Ecuador’s president declares war on drug gangs amid wave of violence

Ecuador’s president declared a state of war against drug cartels Wednesday following three days of violence during which gangs have clashed with the country's armed forces, News.Az reports citing Anadolu Agency. 

In an interview with local radio station Radio Canela, Daniel Noboa spoke of the "terrorist acts" and dramatic surge in violence that have rattled the country.

"We are at war. We cannot surrender to these terrorists. We are doing what is necessary to eliminate insecurity. These gangs think that they will break the president by raiding television broadcasts and taking security forces hostage, but they will not succeed," said Noboa.

The armed clashes have left 11 people dead so far. Authorities have also reported violent acts such as the torching of vehicles, blockades and bombings in a number of provinces.

In addition, the National Service for Attention to Persons Deprived of Liberty, the body in charge of the country's prisons, announced Wednesday that inmates had taken 139 guards and other staff hostage.

On Tuesday, Noboa announced a state of “internal armed conflict" and declared 22 criminal groups active in the country terrorist organizations. Through a presidential decree, he deployed troops to battle the criminal gangs terrorizing the population.

According to Noboa, labeling the groups terrorist organizations enables the government to take various measures against them.

"All these terrorist groups are military objectives, and if you want to brave and fight against the military head on," he said.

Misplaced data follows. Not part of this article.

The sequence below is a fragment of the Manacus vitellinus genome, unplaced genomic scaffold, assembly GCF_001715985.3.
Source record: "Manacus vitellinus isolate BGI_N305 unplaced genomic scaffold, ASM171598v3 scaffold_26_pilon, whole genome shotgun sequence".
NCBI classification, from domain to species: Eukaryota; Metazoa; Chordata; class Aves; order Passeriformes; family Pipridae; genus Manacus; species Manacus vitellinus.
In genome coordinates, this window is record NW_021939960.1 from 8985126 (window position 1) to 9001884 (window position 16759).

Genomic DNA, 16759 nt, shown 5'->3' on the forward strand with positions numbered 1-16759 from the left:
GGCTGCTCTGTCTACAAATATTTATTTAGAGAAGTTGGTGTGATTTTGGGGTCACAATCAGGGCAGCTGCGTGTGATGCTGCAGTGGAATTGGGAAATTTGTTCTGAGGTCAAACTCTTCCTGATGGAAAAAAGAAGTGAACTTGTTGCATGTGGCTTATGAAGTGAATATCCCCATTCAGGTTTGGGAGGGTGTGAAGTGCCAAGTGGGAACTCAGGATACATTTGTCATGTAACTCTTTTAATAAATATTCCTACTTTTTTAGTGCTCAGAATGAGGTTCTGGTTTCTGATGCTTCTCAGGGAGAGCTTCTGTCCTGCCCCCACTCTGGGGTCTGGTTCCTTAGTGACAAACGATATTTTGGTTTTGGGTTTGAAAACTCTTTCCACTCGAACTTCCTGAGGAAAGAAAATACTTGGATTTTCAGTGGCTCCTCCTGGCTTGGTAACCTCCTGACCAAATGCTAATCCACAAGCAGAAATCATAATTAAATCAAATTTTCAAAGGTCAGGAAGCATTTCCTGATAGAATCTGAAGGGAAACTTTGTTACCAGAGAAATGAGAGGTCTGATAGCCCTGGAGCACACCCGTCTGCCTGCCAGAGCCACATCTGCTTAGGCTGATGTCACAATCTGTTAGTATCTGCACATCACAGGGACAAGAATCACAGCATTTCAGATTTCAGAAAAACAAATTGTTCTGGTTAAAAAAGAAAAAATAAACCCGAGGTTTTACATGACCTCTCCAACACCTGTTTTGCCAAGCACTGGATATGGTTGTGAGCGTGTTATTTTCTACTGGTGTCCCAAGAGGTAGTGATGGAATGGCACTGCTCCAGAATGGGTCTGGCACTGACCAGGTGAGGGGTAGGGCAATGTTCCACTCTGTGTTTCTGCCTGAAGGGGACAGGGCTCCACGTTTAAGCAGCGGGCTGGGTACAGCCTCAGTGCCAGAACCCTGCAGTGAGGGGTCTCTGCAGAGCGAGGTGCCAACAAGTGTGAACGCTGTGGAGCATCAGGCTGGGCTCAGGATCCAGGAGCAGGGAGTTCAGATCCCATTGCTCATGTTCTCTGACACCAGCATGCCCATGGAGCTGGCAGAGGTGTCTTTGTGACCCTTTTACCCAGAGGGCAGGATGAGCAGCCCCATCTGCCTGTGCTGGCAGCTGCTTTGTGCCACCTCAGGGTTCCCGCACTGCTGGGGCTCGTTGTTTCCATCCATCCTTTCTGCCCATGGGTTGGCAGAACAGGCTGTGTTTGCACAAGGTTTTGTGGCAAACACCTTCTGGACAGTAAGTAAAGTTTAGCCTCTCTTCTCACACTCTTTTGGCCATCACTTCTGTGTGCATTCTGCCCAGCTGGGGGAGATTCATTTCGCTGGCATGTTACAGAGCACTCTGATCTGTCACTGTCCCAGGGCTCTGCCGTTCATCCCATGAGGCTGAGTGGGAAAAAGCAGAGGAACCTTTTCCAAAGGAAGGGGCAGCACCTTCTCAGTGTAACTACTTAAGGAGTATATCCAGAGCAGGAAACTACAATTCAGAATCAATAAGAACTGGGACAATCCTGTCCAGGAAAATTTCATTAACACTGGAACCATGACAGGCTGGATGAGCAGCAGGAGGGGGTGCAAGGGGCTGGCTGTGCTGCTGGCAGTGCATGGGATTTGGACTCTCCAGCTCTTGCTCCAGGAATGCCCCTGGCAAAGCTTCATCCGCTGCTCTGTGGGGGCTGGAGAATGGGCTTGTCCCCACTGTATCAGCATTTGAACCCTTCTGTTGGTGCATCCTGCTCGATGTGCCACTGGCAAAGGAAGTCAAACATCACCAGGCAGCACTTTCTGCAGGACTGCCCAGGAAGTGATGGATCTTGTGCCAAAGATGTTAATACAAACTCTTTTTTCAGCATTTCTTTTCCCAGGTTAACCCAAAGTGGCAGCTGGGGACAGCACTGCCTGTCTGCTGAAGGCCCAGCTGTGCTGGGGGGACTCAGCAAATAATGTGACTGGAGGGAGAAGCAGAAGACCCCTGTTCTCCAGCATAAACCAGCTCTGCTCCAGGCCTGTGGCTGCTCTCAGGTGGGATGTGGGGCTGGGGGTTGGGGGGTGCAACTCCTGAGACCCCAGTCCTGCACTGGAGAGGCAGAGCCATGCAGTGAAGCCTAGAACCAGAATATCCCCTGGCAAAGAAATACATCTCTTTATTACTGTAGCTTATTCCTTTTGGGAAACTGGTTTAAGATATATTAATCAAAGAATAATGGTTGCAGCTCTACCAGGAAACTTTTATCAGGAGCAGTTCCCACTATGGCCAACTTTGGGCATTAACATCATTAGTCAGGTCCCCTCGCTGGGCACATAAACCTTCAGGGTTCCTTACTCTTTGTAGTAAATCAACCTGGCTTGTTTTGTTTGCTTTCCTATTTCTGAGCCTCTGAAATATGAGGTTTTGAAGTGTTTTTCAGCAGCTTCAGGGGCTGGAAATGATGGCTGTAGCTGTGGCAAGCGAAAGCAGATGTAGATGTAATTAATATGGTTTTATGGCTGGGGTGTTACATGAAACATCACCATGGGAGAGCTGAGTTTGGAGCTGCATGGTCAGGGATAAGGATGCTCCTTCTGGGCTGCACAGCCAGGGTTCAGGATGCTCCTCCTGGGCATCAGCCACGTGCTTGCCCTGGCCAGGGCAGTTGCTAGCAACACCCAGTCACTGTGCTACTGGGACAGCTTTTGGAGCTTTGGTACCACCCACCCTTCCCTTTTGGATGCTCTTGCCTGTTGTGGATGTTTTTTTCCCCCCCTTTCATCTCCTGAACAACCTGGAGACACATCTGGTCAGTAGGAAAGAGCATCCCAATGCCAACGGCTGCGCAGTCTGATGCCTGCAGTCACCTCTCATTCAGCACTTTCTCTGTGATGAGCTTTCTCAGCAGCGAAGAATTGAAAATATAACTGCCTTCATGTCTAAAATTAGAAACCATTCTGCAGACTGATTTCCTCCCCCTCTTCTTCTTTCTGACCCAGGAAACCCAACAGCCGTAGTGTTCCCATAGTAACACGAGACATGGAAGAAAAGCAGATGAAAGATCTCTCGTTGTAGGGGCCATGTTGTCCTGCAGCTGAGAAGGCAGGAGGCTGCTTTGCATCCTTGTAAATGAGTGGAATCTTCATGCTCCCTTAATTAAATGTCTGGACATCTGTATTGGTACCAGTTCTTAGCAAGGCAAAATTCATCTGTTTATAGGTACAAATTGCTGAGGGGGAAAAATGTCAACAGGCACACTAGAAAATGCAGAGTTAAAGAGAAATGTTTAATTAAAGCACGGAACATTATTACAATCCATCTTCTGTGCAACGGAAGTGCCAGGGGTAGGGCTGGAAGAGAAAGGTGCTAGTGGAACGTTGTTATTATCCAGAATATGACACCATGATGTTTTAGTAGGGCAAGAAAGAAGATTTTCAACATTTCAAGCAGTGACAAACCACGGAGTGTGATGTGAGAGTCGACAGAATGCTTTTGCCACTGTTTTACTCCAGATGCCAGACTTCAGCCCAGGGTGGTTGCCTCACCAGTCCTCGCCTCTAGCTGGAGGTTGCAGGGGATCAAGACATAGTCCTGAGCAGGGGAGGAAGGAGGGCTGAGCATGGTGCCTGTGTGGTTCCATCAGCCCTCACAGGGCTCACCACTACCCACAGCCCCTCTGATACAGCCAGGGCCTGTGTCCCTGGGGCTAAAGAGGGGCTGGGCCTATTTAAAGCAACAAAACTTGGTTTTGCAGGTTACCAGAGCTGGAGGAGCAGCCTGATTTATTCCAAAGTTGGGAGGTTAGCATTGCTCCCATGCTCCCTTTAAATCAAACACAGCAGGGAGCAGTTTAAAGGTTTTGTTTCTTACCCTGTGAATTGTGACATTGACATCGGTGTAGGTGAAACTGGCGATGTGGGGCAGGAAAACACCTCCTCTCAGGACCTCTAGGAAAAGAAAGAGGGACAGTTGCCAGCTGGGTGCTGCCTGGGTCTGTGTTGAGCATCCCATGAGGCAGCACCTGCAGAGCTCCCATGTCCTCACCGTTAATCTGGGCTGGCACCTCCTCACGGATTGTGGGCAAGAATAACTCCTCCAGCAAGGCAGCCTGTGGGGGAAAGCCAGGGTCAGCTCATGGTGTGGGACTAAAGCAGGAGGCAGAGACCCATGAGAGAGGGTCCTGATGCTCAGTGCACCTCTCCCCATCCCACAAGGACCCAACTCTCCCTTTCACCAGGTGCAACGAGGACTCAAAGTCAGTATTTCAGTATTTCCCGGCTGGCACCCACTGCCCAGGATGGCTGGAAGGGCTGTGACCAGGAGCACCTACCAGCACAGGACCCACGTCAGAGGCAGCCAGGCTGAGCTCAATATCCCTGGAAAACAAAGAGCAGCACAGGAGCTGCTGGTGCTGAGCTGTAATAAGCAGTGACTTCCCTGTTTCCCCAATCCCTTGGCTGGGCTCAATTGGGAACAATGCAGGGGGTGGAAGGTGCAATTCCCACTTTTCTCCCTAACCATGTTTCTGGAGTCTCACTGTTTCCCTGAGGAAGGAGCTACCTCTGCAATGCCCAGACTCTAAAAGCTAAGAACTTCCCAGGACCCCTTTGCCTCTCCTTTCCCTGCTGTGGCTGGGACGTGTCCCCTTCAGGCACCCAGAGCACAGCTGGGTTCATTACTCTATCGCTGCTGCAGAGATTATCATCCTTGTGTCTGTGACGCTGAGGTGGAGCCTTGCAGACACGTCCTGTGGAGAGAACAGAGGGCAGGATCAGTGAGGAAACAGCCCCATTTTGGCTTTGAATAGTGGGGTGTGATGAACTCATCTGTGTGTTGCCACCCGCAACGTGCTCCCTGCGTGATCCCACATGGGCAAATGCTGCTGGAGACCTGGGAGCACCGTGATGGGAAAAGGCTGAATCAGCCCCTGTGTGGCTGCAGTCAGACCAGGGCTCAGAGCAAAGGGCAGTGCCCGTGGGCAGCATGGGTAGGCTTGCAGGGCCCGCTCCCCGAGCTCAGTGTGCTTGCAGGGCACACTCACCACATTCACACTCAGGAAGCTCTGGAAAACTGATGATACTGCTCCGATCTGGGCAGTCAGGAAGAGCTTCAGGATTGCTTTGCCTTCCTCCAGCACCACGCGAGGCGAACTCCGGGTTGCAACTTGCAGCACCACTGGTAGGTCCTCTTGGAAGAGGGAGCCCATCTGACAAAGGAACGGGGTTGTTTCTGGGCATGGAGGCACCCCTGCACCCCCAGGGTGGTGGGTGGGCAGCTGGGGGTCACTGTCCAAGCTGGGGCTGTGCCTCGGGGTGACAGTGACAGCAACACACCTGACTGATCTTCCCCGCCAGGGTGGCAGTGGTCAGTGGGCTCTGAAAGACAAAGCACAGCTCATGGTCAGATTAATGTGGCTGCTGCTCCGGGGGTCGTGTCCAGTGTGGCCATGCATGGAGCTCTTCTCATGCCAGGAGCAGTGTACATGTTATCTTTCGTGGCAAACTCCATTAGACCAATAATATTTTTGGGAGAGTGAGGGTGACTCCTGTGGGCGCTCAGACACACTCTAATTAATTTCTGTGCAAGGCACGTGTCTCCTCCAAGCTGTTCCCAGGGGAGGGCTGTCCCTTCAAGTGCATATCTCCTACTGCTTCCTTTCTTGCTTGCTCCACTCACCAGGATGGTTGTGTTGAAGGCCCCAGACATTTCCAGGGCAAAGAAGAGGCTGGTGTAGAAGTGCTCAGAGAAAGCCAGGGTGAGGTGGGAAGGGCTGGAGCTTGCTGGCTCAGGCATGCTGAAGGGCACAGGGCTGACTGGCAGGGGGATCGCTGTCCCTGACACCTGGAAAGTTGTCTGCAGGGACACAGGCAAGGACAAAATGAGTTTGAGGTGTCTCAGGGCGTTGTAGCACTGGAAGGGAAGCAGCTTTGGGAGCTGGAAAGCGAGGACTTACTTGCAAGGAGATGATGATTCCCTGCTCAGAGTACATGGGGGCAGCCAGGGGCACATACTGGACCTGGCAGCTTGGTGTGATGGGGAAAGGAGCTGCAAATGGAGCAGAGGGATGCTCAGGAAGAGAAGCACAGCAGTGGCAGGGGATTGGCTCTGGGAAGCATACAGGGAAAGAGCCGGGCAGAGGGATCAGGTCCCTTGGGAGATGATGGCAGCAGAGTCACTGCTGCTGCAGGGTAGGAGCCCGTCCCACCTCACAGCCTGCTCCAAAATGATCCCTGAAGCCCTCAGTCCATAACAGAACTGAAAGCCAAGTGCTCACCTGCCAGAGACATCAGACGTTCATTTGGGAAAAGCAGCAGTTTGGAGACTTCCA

The decree was signed after gunmen raided the set of the TC Television network in the city of Guayaquil during a live broadcast, taking hostages while waving weapons and grenades.

The same day, armed men took over the facilities of a university in Guayaquil, holding students at gunpoint.

Thirteen suspects have been arrested for the attack on the television studio.

Noboa also announced drastic measures such as a curfew in the country and a crackdown on judiciary officials.

"We will consider judges and prosecutors who support identified leaders of these terrorist groups as part of the terrorist groups as well," he said during the radio interview.

Noboa also said the country would begin to deport foreign prisoners, especially Colombians, to reduce the prison population, noting that prisoners from Colombia, Peru and Venezuela represent 90% of the foreigners incarcerated in the country.

According to the president, up to 1,500 Colombian prisoners will be deported this week.

The wave of violence in the country follows the escape of Jose Adolfo Macias, alias "El Fito," the leader of "Los Choneros," a violent organization responsible for drug trafficking in the country and the alleged armed branch of the Sinaloa Cartel, a Mexican criminal syndicate.

Last Sunday, Macias escaped from his cell in Guayaquil's Litoral prison along with other high-profile inmates. He was serving a 34-year sentence since 2011 after being convicted of drug trafficking, murder and organized crime.


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